During those decades, similar country events were fixtures at Watermelon Park on the Shenandoah River in Clarke County, the American Legion Park at Culpeper and Shady Grove near Gaithersburg.
At Shady Grove in 1964, Buck Owens's "Buckaroos" played, and emcee Reeder asked Tom Brumley, who played steel guitar in Owens's band, to write a theme song that Reeder could use as a sign-on. Brumley came up with an instrumental that he named "Tom Cattin." With the Buckaroos playing, it has been Reeder's sign-on for 38 years.
His sign-off, which he has used for his 48 years on radio is: "May the Good Lord take a liking to you. I hope you live as long as you want and never want as long as you live. Bye, bye, darlin'!' "
Those words returned to WKCW in April 1975, when station manager Stewart Lee Brooks lured Reeder from WDON. Referring to the years since, Reeder mused, "Twenty-eight at one radio station, that's unheard of in country and western."
WKCW morning listeners rarely missed a Reeder sign-on or sign-off, for in 28 years, he hasn't missed a day because of bad weather. He leaves his Centreville home at 4:30 a.m. and gets to the station at 5.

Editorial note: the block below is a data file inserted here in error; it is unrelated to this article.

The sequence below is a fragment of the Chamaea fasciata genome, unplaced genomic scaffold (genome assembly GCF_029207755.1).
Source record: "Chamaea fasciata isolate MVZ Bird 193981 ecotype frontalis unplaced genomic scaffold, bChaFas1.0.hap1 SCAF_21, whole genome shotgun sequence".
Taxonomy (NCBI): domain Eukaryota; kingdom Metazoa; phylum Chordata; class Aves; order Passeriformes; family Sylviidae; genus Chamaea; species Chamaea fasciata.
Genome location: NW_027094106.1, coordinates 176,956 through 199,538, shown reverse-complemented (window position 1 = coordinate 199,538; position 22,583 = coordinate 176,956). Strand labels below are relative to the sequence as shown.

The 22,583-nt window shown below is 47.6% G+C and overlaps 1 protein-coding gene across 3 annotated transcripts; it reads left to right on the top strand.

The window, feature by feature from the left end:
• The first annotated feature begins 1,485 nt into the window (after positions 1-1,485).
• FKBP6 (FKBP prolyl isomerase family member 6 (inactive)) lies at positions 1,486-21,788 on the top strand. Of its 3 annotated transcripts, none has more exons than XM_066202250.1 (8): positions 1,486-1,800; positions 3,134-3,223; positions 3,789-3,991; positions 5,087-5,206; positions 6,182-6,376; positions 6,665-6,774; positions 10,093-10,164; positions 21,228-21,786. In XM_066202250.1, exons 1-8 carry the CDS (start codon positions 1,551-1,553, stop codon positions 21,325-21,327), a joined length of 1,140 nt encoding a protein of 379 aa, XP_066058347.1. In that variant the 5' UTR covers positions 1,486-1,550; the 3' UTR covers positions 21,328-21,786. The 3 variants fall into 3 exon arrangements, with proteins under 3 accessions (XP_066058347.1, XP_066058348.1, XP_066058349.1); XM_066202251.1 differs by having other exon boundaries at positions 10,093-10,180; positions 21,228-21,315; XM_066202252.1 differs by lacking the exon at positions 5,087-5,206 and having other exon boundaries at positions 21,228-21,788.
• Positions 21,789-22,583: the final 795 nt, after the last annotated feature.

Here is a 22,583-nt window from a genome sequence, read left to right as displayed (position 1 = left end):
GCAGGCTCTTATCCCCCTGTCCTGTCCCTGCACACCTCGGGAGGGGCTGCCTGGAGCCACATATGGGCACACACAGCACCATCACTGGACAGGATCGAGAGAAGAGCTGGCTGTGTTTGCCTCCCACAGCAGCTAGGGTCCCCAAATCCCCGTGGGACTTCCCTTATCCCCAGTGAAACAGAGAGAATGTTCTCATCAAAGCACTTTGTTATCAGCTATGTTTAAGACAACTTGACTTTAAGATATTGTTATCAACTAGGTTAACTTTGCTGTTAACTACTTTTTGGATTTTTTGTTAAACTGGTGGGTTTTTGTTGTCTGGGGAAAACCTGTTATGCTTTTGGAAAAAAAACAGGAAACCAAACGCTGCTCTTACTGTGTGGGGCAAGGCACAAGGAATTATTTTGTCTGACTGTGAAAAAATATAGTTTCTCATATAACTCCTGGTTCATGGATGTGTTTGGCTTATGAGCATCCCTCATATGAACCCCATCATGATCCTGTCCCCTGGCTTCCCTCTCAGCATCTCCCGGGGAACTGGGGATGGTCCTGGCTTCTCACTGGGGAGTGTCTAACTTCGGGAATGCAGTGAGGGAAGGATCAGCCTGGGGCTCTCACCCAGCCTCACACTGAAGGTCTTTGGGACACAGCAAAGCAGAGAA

As Reeder and I spoke, we were interrupted by phone calls from listeners making requests. He said the five most-requested numbers were "Walking the Floor Over You" by Ernest Tubb, "Crazy Arms" by Ray Price, "Let Old Mother Nature Have Her Way" by Carl Smith, "Walking After Midnight" by Patsy Cline and "Take This Job and Shove It" by Johnny Paycheck.
Reeder laughed when he mentioned the Paycheck song. "A lot of people don't like their jobs, but I do," he said. "I don't consider this a real job. Why, I've never even signed a contract, just a handshake."
As to the decline in classic country music stations, I called Hamilton's Stilson Greene, former band leader and popular-music critic for the Loudoun Times-Mirror.
"We're homogenized," he said. "Nearly all the radio stations now are owned by four or five big conglomerates. They play middle-of-the-road and play it safe. Country isn't safe."
I also called Winchester's Jack Fretwell, who has been involved with country and western for more than 60 years and taught and mentored Patsy Cline. After I mentioned the lack of stations, even with a near doubling of population, he replied: "Well, there's hardly any country left. It's all suburbs."
Eugene Scheel is a Waterford historian and mapmaker.